A “pororoca” deste ano tem previsão de milhares de turistas para a pequena cidade de São Domingos do Capim, no estado do Pará.
Entre os dias 26 e 31 de março a natureza oferece este fenômeno, provocado pelo encontro do rio Amazonas com o oceano Atlântico, que forma ondas de três a seis metros de altura nesta época do ano.
Existem eventos similares pelo planeta, porém as nossas ondas atraem cada vez mais turistas e atletas (surfistas) que vêm ao Pará em busca de aventura enão acreditam nas ondas que se formam.
O evento já tem cobertura nacional e internacional.
Abaixo (em inglês) os locais onde também acontecem as “pororocas” pelo planeta:
* Ganges–Brahmaputra, India, Bangladesh
* Indus River, India, Pakistan
* Batang Lupar or Lupar River, near Sri Aman, Malaysia. The tidal bore is locally known as benak.Australia
* Styx River, Queensland, Australia
* Daly River, Northern Territory, Australia
The Trent Aegir seen from West Stockwith, Nottinghamshire, 20 September 2005
The Trent Aegir at Gainsborough, Lincolnshire, 20 September 2005
*River Dee, Wales / England
* River Mersey
* The Severn bore on the River Severn, England up to 2 metres (6.6 ft) high
* The Trent Aegir on the River Trent, up to 1.5 metres (4.9 ft) high, England. Also other tributaries of the Humber Estuary
* River Parrett* River Welland
* River Kent
* River Great Ouse
* River Ouse, Yorkshire, like the Trent bore, this is also known as “the Aegir”.
* River Eden
* River Esk
* River Lune, Lancashire
The phenomenon is generally named un mascaret in French but some other local names are preferred.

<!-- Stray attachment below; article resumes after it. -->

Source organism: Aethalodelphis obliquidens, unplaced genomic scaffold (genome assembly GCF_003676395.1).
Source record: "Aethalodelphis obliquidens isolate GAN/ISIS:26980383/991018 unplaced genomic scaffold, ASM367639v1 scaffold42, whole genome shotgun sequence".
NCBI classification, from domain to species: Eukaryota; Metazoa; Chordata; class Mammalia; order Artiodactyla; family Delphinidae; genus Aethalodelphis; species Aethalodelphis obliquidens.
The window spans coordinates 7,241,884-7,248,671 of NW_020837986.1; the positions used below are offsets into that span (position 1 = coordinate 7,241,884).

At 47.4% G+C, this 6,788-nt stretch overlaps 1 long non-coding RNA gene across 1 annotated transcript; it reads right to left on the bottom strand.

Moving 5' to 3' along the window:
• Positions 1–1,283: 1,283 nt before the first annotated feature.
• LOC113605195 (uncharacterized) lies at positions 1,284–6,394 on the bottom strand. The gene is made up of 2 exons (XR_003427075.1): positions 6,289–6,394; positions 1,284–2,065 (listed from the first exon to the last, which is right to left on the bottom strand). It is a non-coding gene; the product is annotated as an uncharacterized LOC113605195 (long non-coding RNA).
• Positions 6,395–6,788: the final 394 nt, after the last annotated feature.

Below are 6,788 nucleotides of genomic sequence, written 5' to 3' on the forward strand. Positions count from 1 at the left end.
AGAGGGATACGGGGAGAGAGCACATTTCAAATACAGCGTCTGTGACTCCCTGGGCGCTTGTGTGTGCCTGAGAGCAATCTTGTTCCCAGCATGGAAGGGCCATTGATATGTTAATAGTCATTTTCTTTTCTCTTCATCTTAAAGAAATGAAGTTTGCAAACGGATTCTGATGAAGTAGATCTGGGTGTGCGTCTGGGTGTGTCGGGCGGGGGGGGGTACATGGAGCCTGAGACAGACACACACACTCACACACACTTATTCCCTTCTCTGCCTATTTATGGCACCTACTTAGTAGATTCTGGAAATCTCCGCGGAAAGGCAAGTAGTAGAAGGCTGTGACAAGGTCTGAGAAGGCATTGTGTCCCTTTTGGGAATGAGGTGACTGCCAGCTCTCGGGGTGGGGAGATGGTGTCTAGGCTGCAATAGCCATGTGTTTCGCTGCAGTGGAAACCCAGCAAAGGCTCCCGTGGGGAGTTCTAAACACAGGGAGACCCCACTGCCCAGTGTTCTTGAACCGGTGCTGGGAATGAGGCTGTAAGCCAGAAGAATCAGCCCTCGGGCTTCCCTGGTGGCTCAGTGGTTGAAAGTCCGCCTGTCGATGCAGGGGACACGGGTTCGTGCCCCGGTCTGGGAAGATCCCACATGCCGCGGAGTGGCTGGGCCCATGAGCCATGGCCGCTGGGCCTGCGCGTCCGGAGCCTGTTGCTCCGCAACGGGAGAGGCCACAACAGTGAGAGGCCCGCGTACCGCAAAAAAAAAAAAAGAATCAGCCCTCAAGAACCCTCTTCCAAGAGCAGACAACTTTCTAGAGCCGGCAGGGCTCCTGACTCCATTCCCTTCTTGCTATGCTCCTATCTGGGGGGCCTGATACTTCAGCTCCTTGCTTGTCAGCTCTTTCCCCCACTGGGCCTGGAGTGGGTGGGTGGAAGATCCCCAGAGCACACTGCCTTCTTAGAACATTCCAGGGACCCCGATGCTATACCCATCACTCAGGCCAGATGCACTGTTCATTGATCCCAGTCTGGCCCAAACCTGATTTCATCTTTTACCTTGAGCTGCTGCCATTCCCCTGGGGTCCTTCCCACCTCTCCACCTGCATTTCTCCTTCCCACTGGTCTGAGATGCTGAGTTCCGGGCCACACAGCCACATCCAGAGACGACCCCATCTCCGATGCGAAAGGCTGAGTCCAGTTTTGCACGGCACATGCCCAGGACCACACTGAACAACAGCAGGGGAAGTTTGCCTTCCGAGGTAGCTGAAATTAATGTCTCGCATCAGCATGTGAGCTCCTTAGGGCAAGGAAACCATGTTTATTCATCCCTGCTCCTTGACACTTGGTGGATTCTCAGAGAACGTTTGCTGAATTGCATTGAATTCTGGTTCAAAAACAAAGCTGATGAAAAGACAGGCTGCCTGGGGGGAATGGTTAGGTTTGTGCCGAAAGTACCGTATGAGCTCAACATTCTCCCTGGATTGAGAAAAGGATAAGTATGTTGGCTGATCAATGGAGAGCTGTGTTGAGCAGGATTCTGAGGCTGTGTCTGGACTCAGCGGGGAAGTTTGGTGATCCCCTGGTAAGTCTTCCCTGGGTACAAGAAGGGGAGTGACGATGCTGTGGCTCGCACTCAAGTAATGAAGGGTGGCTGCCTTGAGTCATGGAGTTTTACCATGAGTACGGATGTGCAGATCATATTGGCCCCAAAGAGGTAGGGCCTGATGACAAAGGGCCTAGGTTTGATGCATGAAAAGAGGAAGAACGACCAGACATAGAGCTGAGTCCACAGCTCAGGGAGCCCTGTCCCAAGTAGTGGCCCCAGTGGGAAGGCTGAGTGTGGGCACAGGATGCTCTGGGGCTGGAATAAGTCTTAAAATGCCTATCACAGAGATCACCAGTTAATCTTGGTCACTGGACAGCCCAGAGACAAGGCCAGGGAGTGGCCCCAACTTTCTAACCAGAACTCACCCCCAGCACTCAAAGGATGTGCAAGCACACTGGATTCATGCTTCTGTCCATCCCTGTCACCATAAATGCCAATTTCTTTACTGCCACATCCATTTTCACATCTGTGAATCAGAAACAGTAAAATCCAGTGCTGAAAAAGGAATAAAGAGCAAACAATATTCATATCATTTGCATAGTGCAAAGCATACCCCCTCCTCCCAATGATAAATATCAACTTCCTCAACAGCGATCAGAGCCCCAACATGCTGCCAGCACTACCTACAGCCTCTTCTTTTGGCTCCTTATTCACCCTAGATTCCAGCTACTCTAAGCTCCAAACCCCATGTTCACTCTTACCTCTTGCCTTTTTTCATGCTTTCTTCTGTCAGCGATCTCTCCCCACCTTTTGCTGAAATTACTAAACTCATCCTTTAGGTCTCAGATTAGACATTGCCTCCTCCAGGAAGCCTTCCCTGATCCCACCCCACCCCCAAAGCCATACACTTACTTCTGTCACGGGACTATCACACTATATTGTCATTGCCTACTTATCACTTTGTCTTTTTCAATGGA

* Seine, locally named la barre, had a significant bore until the 1960s. Since then it has been practically eliminated by dredging and river training .
* Baie du Mont Saint Michel including Couesnon, Sélune, Sée.
* Baie de la Frênaye
* Vilaine, locally named le mascarin
Tidal bore on the Petitcodiac River
* Turnagain arm of Cook Inlet, Alaska. Up to 2 metres (6.6 ft) and 20 km per hour.Most rivers draining into the upper Bay of Fundy between Nova Scotia and New Brunswick have tidal bores. Notable ones include:
* Petitcodiac River formerly the highest bore in North America at over 2 metres (6.6 ft) high. It was reduced to little more than a ripple due to causeway construction and extensive siltation.
* Shubenacadie River, also off the Bay of Fundy in Nova Scotia. When the tidal bore approaches, completely drained riverbeds are filled. It has claimed the lives of several tourists that were in the riverbeds when the bore came in. Tourboat operators offer rafting excursions in summer.
* The bore is fastest and tallest in some of the smaller rivers that connect to the Bay including the River Hebert and Maccan River on Cumberland Basin, the St. Croix, Herbert and Kennetcook Rivers in the Minas Basin, and the Salmon River in Truro.
* Amazon River in Brazil and Orinoco River in Venezuela, up to 4 metres (13 ft) high, running at up to 20 km/h (13 miles per hour). It is known locally as the pororoca.
* Mearim River in Brazil.